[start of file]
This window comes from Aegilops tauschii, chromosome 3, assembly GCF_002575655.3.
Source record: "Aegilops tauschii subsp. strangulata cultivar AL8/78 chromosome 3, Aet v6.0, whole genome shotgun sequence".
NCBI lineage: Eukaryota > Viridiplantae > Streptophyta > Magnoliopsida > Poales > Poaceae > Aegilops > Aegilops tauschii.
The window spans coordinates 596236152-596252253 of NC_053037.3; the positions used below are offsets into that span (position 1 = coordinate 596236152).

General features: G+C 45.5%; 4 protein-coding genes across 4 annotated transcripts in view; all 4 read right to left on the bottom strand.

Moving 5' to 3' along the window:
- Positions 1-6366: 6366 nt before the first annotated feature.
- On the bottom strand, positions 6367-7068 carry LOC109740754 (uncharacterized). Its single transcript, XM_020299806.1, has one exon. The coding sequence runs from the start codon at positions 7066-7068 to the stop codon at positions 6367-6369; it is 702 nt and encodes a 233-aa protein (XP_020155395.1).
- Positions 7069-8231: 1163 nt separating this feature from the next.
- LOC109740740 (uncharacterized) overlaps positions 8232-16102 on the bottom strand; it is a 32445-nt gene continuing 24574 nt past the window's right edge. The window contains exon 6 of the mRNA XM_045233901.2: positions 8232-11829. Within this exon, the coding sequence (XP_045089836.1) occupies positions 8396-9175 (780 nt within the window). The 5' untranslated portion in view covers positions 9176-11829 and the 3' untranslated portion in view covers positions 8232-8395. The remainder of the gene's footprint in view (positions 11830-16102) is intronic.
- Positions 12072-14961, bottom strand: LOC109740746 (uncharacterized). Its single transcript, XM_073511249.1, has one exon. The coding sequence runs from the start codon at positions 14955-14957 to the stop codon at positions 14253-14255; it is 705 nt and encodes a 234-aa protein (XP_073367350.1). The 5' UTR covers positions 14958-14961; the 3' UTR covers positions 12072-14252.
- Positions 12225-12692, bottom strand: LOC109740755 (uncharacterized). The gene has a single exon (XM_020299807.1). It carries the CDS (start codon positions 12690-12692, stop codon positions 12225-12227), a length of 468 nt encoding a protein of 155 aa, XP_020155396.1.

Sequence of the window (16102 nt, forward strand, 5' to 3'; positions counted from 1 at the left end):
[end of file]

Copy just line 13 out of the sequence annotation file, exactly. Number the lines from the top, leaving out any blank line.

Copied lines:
Sequence of the window (16102 nt, forward strand, 5' to 3'; positions counted from 1 at the left end):